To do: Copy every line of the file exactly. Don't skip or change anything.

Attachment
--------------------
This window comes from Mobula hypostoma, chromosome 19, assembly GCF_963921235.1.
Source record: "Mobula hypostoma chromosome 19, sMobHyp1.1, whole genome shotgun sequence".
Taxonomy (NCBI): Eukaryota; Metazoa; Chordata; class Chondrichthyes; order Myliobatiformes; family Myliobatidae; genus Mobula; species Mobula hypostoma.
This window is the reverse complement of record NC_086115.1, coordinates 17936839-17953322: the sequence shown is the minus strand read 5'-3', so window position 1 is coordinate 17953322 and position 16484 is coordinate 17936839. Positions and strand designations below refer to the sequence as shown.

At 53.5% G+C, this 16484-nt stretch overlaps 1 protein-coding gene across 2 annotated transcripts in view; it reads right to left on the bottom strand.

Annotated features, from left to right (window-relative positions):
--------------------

This window comes from Mobula hypostoma, chromosome 19, assembly GCF_963921235.1.
Source record: "Mobula hypostoma chromosome 19, sMobHyp1.1, whole genome shotgun sequence".
Taxonomy (NCBI): Eukaryota; Metazoa; Chordata; class Chondrichthyes; order Myliobatiformes; family Myliobatidae; genus Mobula; species Mobula hypostoma.
This window is the reverse complement of record NC_086115.1, coordinates 17936839-17953322: the sequence shown is the minus strand read 5'-3', so window position 1 is coordinate 17953322 and position 16484 is coordinate 17936839. Positions and strand designations below refer to the sequence as shown.

At 53.5% G+C, this 16484-nt stretch overlaps 1 protein-coding gene across 2 annotated transcripts in view; it reads right to left on the bottom strand.

Annotated features, from left to right (window-relative positions):